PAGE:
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Christopher Dorner’s claims of racism and police brutality within the LAPD has struck a chord with a former officer.  Joe Jones penned a manifesto in which he sympathized with Dorner.

In the work, Jones says he “understands” why Dorner “snapped,” giving at least three examples of being mistreated by the LAPD, due in part to being a Black man.

Working as a patrol officer for nearly a decade, and retiring in 1998, Dorner’s grievances inspired Jones to reveal a truth that he had buried inside. However, unlike Dorner,  he has no intentions of losing his life behind his beliefs, noting that he is scared to die. “I also fear living in a society where innocent people are dying for no reason,” he writes.

More from the manifesto:

“To preface my story I will say this: Just like former Officer Christopher Dorner I used to smile a lot. I loved everyone. I was voted Friendliest Senior of my Sr. Class in High School. I always believed in the system and never got into any trouble. I loved hard and gave to all I could. After Joining the LAPD in 1989 I quickly found out that the world and society had major flaws. I had flaws as well for ever believing that our system of government was obligated to do the right thing. his is what I believed as a young Officer. Without going into major detail, I need you to first assume that I would not surface 16 years later with lies about a situation that has me with PTSD to this very day. The pain forces me to speak as I have yet to shake the Ill’s of my experience as an LAPD Officer. Of course I have moved on physically. But mentally and emotionally I still live with flaws. 

I can’t go into re-living the emotions of what I went through so I will say this. I had my home viciously attacked by a gunman with my family and myself inside the house. No arrests were made and my family and I Received very little support. I had my Civil Rights violated on several occasions. I was falsely arrested at gunpoint by the Sheriffs as an Officer who ID’d himself and was conspired against by both LAPD and the Sheriffs when my Civil case went to Trial. I was falsely accused on more than one occasion and simply placed in a position that the trust was so compromised that I could no longer wear the Uniform. Also know there were many more episodes. All of these issues are well documented and I present them not to be a Whistle blower, However to hope that one would not assume that all of what is being said is Lies as presented by Dorner. I don’t know him, But I know me. I will say from my experience, If a person knows they were wrong it is easier to move on without anger. Seems that Dorner obviously could not move on… Could I just be content and move on with my life and not say anything? Yes…Then I would feel that I for once had my chance to speak on something that hurts me to this day and I did nothing to arouse thought or provoke reform.”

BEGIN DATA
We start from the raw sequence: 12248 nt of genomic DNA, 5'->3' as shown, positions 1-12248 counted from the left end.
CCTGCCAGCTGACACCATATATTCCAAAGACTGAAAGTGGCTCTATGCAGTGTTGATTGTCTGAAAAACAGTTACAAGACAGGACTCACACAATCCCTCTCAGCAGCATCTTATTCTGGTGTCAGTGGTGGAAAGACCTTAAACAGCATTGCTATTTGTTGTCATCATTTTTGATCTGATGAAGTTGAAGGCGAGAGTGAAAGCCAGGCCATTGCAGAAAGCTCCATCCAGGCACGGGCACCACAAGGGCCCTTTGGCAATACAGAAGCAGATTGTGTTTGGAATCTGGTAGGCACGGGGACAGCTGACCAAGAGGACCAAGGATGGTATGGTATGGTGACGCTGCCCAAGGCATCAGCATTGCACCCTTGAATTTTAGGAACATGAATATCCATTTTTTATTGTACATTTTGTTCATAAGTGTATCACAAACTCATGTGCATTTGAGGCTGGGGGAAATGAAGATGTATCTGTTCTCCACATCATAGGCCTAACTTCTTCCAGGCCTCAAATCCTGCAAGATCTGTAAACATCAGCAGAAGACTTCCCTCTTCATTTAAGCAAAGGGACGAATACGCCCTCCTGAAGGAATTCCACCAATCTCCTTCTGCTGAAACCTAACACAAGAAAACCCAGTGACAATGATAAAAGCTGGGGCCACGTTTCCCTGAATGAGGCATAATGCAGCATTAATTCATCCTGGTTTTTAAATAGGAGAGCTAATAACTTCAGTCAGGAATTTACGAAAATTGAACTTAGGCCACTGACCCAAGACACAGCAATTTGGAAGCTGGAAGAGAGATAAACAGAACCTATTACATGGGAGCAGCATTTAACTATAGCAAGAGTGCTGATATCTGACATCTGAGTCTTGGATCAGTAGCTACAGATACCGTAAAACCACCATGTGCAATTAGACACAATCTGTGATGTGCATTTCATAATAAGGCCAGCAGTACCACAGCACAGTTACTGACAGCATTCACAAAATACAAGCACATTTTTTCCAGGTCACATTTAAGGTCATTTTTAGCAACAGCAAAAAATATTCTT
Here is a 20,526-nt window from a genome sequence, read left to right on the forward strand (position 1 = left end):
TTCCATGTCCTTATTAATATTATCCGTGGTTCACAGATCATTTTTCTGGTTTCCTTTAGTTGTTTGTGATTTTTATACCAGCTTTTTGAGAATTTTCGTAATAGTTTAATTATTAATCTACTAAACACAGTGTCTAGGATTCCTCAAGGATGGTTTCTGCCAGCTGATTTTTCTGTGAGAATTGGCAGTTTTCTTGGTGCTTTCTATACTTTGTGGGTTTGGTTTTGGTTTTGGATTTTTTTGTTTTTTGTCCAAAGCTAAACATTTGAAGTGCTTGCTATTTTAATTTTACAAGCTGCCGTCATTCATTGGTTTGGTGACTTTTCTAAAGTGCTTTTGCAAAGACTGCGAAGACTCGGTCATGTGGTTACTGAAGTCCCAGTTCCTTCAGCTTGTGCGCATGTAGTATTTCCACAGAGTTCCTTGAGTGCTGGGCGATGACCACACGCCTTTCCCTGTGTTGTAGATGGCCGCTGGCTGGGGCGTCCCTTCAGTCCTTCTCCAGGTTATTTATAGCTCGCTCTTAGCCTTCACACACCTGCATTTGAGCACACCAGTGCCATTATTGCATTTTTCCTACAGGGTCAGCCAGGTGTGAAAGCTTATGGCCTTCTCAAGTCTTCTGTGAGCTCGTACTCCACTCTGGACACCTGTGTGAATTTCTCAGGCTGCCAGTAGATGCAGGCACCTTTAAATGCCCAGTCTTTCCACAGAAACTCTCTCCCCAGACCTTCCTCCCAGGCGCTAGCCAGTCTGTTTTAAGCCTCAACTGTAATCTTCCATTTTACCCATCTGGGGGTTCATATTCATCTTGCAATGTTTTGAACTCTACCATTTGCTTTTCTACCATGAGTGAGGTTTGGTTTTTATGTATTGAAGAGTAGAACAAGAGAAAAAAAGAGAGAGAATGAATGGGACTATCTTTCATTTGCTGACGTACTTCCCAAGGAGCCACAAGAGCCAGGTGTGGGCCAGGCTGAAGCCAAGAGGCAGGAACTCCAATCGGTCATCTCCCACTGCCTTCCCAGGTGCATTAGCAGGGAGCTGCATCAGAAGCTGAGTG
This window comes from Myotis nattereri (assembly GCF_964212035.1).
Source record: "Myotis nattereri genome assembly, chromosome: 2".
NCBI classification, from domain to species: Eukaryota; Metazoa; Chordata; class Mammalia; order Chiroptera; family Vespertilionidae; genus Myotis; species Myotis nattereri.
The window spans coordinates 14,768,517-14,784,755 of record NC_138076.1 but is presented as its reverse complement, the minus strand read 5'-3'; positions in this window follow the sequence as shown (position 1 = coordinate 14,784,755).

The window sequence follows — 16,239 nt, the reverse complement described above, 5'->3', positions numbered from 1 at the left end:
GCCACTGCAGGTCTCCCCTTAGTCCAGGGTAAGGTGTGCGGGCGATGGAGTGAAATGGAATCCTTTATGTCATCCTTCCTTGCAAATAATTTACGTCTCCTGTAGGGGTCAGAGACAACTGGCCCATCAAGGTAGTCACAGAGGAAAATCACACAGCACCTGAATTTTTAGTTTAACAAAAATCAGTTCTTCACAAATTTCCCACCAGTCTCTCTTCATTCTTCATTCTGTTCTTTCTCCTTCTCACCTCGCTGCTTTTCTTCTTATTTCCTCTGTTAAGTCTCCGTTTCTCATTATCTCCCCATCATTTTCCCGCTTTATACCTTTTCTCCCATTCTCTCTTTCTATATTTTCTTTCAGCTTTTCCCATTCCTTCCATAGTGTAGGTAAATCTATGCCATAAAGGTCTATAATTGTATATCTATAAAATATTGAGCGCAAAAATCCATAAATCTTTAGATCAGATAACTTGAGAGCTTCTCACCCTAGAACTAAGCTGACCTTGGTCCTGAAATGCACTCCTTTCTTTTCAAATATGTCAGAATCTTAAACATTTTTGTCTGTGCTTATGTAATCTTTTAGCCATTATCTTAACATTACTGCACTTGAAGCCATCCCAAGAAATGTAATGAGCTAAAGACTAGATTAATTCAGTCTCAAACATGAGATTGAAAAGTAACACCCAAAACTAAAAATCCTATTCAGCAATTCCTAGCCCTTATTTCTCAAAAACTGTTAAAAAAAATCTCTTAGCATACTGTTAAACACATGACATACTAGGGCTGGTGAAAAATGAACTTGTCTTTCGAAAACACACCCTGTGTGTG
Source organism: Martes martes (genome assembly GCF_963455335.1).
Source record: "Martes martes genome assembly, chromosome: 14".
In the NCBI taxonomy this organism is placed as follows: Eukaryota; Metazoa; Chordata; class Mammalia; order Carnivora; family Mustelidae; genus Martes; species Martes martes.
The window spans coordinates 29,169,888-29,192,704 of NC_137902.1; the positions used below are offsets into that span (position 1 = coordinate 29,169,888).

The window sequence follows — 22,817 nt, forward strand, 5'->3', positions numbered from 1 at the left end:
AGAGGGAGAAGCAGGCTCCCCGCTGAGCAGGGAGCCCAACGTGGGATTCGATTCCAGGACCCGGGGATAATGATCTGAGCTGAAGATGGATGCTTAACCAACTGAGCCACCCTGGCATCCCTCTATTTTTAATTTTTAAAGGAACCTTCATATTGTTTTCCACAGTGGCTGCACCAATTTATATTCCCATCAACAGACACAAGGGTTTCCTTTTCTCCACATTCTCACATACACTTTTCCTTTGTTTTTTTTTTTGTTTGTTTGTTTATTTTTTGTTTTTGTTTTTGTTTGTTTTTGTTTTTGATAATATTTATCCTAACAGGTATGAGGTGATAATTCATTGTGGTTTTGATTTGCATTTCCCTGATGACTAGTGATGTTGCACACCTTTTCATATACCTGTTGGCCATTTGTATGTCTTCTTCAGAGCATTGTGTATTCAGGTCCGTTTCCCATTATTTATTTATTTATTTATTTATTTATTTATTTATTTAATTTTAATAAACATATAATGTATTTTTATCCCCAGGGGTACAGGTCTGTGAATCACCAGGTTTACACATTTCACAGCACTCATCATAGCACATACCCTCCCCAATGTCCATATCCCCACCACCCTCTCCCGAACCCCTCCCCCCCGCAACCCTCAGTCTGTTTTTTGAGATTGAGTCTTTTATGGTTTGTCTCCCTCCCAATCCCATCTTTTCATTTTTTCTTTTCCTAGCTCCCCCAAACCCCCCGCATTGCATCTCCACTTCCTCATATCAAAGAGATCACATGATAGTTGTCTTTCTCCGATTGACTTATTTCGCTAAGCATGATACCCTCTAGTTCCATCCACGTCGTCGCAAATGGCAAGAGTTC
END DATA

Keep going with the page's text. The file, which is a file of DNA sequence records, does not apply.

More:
Jones hopes that six things come out of Dorner’s killing spree–which took the lives of four victims, two of which were officers. Among his dreams, he wants the families who lost someone in the tragedy to find peace, but also urges politicians and lawmakers to offer legislation that protects victims of conspiracy. He goes on to  ask that the “Honest and Fair LAPD” and officers from other agencies, keep up the good work. As for the “Unethical Officers” to look at things from a different perspective. “Always think what if it were you, How would you feel?..How would you like if you were falsely accused and your life, lively- hood and career was taken from you? How would you like if someone was beating on you just because they felt they could get away with it? You are no better the criminals you took and oath to arrest when you do what you do!”

Click here to read the entire manifesto.

Photo: LAPD